Treatment for trichomoniasis can also be obtained from your local pharmacy or clinic. You are able to do this after attending a face-to-face appointment with your GP to discuss your condition, as opposed to placing your order discreetly online. After retrieving your prescription you will be required to visit your local pharmacy to obtain the medication you need. Ordering online is considered to be far quicker and much more convenient than obtaining it from a pharmacy because you can avoid attending doctor's appointments and travelling to and from your doctor's surgery to a pharmacy.
How to prevent trichomoniasis in the future
It is possible to significantly reduce the risk of becoming infected with trichomonas vaginalis by following a few prevention methods. This is also essential if you have recovered from a previous bout of trichomoniasis to prevent the possibility of becoming infected again. The primary method to completely prevent trichomoniasis is to abstain from all sexual activity. Other methods that you can follow to prevent trichomoniasis include the following:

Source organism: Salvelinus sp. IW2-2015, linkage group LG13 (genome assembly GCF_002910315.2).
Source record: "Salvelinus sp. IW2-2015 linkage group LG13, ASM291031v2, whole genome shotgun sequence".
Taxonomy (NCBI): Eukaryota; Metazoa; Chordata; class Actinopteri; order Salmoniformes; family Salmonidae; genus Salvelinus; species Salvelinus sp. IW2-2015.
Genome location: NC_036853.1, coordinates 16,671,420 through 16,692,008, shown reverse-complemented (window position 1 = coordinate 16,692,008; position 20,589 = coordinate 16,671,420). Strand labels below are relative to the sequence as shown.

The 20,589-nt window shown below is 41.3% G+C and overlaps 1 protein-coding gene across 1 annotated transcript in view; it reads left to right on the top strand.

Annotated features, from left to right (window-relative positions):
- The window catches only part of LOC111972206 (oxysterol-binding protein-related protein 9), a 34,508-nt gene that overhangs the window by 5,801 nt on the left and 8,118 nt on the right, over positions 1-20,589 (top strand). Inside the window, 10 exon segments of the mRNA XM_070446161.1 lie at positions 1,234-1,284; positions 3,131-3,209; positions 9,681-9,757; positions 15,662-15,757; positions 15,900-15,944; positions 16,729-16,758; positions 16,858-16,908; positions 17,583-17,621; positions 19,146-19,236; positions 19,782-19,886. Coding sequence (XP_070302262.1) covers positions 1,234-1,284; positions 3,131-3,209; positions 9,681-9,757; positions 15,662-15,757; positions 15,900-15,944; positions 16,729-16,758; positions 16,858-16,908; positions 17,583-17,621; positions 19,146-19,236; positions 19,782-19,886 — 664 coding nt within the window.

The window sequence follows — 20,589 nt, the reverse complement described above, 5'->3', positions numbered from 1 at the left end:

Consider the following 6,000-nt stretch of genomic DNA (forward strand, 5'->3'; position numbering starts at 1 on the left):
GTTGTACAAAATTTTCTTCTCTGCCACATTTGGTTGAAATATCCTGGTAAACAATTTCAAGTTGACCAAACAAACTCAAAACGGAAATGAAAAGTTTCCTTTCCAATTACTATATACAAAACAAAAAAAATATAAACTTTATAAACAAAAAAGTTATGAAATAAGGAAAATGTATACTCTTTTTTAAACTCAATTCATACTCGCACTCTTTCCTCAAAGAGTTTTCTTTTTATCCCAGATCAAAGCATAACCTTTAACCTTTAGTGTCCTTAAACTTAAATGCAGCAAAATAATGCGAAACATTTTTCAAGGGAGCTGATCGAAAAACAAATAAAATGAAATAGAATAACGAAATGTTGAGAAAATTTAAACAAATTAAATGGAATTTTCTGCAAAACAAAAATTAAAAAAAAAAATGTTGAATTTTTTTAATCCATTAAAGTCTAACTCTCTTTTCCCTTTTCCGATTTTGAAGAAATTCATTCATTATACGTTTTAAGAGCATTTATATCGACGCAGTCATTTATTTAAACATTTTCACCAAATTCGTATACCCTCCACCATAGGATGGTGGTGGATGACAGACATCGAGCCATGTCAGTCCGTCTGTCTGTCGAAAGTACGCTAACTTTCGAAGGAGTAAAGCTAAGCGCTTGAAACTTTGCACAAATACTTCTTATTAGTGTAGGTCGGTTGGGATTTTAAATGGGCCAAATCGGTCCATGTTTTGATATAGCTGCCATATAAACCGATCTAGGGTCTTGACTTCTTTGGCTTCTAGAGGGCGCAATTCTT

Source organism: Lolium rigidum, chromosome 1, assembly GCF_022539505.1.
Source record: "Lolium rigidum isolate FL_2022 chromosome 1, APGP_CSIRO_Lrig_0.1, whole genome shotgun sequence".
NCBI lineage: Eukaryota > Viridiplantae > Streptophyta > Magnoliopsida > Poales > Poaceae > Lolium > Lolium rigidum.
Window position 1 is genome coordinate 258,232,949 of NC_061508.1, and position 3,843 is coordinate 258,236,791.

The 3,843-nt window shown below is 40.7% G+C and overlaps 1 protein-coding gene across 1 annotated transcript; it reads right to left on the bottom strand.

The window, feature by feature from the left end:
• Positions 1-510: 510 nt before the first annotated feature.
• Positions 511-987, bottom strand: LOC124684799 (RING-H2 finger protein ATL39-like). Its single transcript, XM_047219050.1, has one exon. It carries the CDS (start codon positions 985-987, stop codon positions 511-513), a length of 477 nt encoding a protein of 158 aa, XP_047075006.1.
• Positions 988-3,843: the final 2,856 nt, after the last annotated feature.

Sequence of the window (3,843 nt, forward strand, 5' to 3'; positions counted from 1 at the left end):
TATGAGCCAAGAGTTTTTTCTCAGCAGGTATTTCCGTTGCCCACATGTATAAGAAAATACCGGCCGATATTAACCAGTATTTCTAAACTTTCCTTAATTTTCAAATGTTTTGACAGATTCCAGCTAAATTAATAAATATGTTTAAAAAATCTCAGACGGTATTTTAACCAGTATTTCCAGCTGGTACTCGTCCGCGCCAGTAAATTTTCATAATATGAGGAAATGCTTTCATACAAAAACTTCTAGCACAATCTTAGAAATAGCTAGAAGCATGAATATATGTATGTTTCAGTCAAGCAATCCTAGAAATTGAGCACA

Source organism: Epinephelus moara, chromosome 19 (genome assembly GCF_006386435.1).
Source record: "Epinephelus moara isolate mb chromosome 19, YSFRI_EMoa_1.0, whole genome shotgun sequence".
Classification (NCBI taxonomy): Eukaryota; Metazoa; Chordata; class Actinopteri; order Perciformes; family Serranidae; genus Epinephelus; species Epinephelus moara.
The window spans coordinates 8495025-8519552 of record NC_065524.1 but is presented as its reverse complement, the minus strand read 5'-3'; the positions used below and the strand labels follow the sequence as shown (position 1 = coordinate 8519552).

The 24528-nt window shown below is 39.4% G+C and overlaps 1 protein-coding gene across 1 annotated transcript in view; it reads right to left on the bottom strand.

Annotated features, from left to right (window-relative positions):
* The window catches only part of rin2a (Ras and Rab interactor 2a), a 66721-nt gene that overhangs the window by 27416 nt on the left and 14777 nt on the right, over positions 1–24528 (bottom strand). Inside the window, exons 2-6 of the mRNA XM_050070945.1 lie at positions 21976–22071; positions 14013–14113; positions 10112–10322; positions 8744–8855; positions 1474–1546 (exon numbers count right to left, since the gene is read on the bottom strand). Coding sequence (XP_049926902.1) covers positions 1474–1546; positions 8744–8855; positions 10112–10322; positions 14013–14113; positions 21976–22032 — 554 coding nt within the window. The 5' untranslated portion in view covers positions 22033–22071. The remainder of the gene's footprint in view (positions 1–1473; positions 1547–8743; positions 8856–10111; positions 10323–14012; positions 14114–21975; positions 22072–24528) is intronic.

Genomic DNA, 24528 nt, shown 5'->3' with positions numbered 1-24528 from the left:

- Wearing latex condoms (male and female) during sexual intercourse.
- Decrease the number of sexual partners you have.
- Avoid sharing sex toys with others. Clean them thoroughly and cover with a fresh condom if you do intend to share them.
- Avoid sexual contact and visit your local GP or a doctor if you notice any of the symptoms associated with trichomoniasis.
- Order an STI home test kit to test yourself regularly if you are sexually active.